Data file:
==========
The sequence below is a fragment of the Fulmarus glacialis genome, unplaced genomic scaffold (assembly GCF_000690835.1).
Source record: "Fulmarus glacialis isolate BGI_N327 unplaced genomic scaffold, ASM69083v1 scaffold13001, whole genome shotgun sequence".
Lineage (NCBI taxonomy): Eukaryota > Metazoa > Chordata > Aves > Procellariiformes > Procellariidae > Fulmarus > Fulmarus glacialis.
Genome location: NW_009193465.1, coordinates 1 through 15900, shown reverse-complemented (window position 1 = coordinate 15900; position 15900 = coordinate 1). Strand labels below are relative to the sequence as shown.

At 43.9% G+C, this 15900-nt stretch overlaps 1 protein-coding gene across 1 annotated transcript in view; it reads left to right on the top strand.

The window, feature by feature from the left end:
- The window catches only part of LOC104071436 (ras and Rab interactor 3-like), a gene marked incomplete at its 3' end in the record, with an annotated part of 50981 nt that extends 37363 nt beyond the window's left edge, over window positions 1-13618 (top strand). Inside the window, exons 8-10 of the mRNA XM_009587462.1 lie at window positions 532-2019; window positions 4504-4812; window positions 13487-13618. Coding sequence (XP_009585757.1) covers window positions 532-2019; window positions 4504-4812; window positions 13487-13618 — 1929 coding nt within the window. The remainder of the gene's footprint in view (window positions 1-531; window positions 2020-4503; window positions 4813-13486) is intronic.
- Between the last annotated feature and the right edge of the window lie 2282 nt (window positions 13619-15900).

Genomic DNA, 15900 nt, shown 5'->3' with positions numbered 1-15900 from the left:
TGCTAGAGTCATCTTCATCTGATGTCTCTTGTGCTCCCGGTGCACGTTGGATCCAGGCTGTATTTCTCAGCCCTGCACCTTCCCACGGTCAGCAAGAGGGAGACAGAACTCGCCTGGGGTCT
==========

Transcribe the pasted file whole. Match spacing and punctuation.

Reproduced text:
The sequence below is a fragment of the Fulmarus glacialis genome, unplaced genomic scaffold (assembly GCF_000690835.1).
Source record: "Fulmarus glacialis isolate BGI_N327 unplaced genomic scaffold, ASM69083v1 scaffold13001, whole genome shotgun sequence".
Lineage (NCBI taxonomy): Eukaryota > Metazoa > Chordata > Aves > Procellariiformes > Procellariidae > Fulmarus > Fulmarus glacialis.
Genome location: NW_009193465.1, coordinates 1 through 15900, shown reverse-complemented (window position 1 = coordinate 15900; position 15900 = coordinate 1). Strand labels below are relative to the sequence as shown.

At 43.9% G+C, this 15900-nt stretch overlaps 1 protein-coding gene across 1 annotated transcript in view; it reads left to right on the top strand.

The window, feature by feature from the left end:
- The window catches only part of LOC104071436 (ras and Rab interactor 3-like), a gene marked incomplete at its 3' end in the record, with an annotated part of 50981 nt that extends 37363 nt beyond the window's left edge, over window positions 1-13618 (top strand). Inside the window, exons 8-10 of the mRNA XM_009587462.1 lie at window positions 532-2019; window positions 4504-4812; window positions 13487-13618. Coding sequence (XP_009585757.1) covers window positions 532-2019; window positions 4504-4812; window positions 13487-13618 — 1929 coding nt within the window. The remainder of the gene's footprint in view (window positions 1-531; window positions 2020-4503; window positions 4813-13486) is intronic.
- Between the last annotated feature and the right edge of the window lie 2282 nt (window positions 13619-15900).

Genomic DNA, 15900 nt, shown 5'->3' with positions numbered 1-15900 from the left:
TGCTAGAGTCATCTTCATCTGATGTCTCTTGTGCTCCCGGTGCACGTTGGATCCAGGCTGTATTTCTCAGCCCTGCACCTTCCCACGGTCAGCAAGAGGGAGACAGAACTCGCCTGGGGTCT